The generic pharmaceutical industry has never been more successful. With prices 50 to 70 percent below the original product, generic drugs are favored by government and private insurers, pharmacies and patients. Last year, generic drugs made up 80 percent of the 4 billion prescriptions written in the U.S., an all-time high driven by a wave of patent expirations. In the last year some of the best-selling drugs ever made have gone generic, including the high cholesterol pill Lipitor and the blood thinner Plavix.
And complaints about generic drugs are rare, although they have cropped up before. The FDA's stance has been that generic drugs are chemically and medically equivalent to the original products. The agency has hammered home that message in pamphlets and posters with slogans like "Generic Drugs Make the Grade," and "Generic Drugs Measure Up."
But the same streamlined process that makes generic drugs so cheap can open the door to problems like those seen with Teva's antidepressant. Developing and testing an original prescription drug can take more than a decade and cost upwards of $1 billion, according to the Pharmaceutical Research and Manufacturers Association. The high price tag on most new drugs reflects the cost of years of trials that often involve hundreds of patients.
By comparison, generics are much less expensive because manufacturers are not required to repeat those costly studies. Instead the FDA asks companies to show that the drug is the same dose, strength and functions similarly in the body. In most cases, that means conducting a small study of 25 to 35 people showing that the generic drug is absorbed into the bloodstream at the same rate as the original drug. Usually regulators require a test of one dose of the drug, and then apply those results to other dosages.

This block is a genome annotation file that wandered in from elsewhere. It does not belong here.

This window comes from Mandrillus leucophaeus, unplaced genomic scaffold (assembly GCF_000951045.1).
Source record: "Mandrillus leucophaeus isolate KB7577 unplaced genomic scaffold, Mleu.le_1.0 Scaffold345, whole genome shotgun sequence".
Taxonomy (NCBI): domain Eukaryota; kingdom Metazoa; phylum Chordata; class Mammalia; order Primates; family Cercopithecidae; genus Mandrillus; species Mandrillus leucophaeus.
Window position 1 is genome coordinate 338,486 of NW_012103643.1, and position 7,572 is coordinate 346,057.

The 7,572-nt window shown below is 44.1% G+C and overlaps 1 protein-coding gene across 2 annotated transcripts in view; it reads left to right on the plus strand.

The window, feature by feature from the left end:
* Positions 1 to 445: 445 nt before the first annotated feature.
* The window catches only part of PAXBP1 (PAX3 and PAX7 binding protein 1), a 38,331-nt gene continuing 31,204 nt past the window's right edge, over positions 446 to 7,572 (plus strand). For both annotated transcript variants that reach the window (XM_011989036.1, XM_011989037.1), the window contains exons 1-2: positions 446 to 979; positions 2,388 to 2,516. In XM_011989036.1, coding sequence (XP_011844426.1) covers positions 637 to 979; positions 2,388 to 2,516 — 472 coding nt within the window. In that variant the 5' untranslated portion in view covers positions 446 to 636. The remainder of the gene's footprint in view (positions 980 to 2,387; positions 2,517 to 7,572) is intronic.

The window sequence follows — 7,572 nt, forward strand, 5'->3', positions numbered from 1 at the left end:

FDA officials said Wednesday that this practice led to the mistaken approval of Teva's antidepressant. The FDA approved the drug based on a study of the 150 milligram dose of the drug, assuming the 300 milligram version of the drug would function similarly. An agency follow-up study showed that only 75 percent of the 300 milligram dose was actually being absorbed into the bloodstream.
"Based on the information we had available at that time we concluded that the 150 milligram strength was doing what it should, and that it was acceptable to extrapolate those findings to the 300 milligram strength" said Barbara Davit, director of bioequivalence for FDA's office of generic drugs.
Davit said the agency traditionally tests the lower dose of antidepressant drugs to avoid unnecessarily exposing patients to high doses. Davit said that approach "is no longer appropriate," and that the agency will test the highest dose when approving future versions of the drug.
In fact, while the FDA continues to tout the quality of generic drugs to the public, the agency has taken a more critical tone in discussions with industry. Earlier this year, the FDA's commissioner urged industry executives to put more focus on quality.
More than 225 drugs are currently in short supply, according to the American Society of Health-System Pharmacists, and many are cheap, generic drugs like sedatives, antibiotics and painkillers. Some of the shortages have been caused by manufacturing shutdowns due to plant contamination and other serious problems.
"Generic manufacturers need to be doing even more to ensure the quality of their products-for example, sharing best practices," Dr. Margaret Hamburg told members of the Generic Pharmaceutical Association. "And you have a particular responsibility to step forward when a product you are producing is medically necessary."
Despite the tough love from FDA officials, the agency continues to dedicate resources to bolster the image of generic drugs. Recent legislation passed by Congress includes FDA funding to study how differences in the color, shape and size of generic drug tablets can influence patients' view of their quality, compared to traditional products.